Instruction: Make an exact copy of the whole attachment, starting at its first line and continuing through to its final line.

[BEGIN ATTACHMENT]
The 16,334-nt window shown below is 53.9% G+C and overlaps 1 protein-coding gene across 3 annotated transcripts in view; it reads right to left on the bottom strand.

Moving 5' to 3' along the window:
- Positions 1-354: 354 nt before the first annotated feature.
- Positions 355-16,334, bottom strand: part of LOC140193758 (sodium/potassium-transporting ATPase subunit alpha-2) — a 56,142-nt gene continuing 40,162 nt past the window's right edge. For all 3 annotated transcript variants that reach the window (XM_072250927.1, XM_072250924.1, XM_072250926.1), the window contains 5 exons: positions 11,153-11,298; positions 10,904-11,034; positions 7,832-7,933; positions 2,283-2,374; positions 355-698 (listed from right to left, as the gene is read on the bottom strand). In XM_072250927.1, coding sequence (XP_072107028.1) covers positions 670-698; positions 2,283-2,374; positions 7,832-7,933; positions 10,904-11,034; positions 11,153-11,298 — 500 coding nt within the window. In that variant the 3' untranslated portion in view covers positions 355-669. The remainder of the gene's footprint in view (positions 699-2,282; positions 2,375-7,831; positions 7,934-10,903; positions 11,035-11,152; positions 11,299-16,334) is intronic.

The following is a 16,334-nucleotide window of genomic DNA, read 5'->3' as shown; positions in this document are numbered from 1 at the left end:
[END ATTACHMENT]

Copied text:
The 16,334-nt window shown below is 53.9% G+C and overlaps 1 protein-coding gene across 3 annotated transcripts in view; it reads right to left on the bottom strand.

Moving 5' to 3' along the window:
- Positions 1-354: 354 nt before the first annotated feature.
- Positions 355-16,334, bottom strand: part of LOC140193758 (sodium/potassium-transporting ATPase subunit alpha-2) — a 56,142-nt gene continuing 40,162 nt past the window's right edge. For all 3 annotated transcript variants that reach the window (XM_072250927.1, XM_072250924.1, XM_072250926.1), the window contains 5 exons: positions 11,153-11,298; positions 10,904-11,034; positions 7,832-7,933; positions 2,283-2,374; positions 355-698 (listed from right to left, as the gene is read on the bottom strand). In XM_072250927.1, coding sequence (XP_072107028.1) covers positions 670-698; positions 2,283-2,374; positions 7,832-7,933; positions 10,904-11,034; positions 11,153-11,298 — 500 coding nt within the window. In that variant the 3' untranslated portion in view covers positions 355-669. The remainder of the gene's footprint in view (positions 699-2,282; positions 2,375-7,831; positions 7,934-10,903; positions 11,035-11,152; positions 11,299-16,334) is intronic.

The following is a 16,334-nucleotide window of genomic DNA, read 5'->3' as shown; positions in this document are numbered from 1 at the left end: